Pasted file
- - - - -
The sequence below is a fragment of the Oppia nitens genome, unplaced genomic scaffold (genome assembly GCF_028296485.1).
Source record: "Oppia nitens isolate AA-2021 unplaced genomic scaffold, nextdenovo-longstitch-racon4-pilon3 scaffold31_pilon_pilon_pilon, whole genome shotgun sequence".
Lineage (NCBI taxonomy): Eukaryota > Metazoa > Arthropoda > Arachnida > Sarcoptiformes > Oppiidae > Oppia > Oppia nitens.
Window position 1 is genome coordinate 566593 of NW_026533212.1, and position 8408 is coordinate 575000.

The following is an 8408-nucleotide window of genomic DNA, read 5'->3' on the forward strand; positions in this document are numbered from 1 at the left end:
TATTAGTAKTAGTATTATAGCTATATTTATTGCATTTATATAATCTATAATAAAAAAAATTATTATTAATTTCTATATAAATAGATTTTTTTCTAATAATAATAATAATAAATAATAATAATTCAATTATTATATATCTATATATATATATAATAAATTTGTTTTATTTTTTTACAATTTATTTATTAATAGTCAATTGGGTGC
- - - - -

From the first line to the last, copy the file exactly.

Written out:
The sequence below is a fragment of the Oppia nitens genome, unplaced genomic scaffold (genome assembly GCF_028296485.1).
Source record: "Oppia nitens isolate AA-2021 unplaced genomic scaffold, nextdenovo-longstitch-racon4-pilon3 scaffold31_pilon_pilon_pilon, whole genome shotgun sequence".
Lineage (NCBI taxonomy): Eukaryota > Metazoa > Arthropoda > Arachnida > Sarcoptiformes > Oppiidae > Oppia > Oppia nitens.
Window position 1 is genome coordinate 566593 of NW_026533212.1, and position 8408 is coordinate 575000.

The following is an 8408-nucleotide window of genomic DNA, read 5'->3' on the forward strand; positions in this document are numbered from 1 at the left end:
TATTAGTAKTAGTATTATAGCTATATTTATTGCATTTATATAATCTATAATAAAAAAAATTATTATTAATTTCTATATAAATAGATTTTTTTCTAATAATAATAATAATAAATAATAATAATTCAATTATTATATATCTATATATATATATAATAAATTTGTTTTATTTTTTTACAATTTATTTATTAATAGTCAATTGGGTGC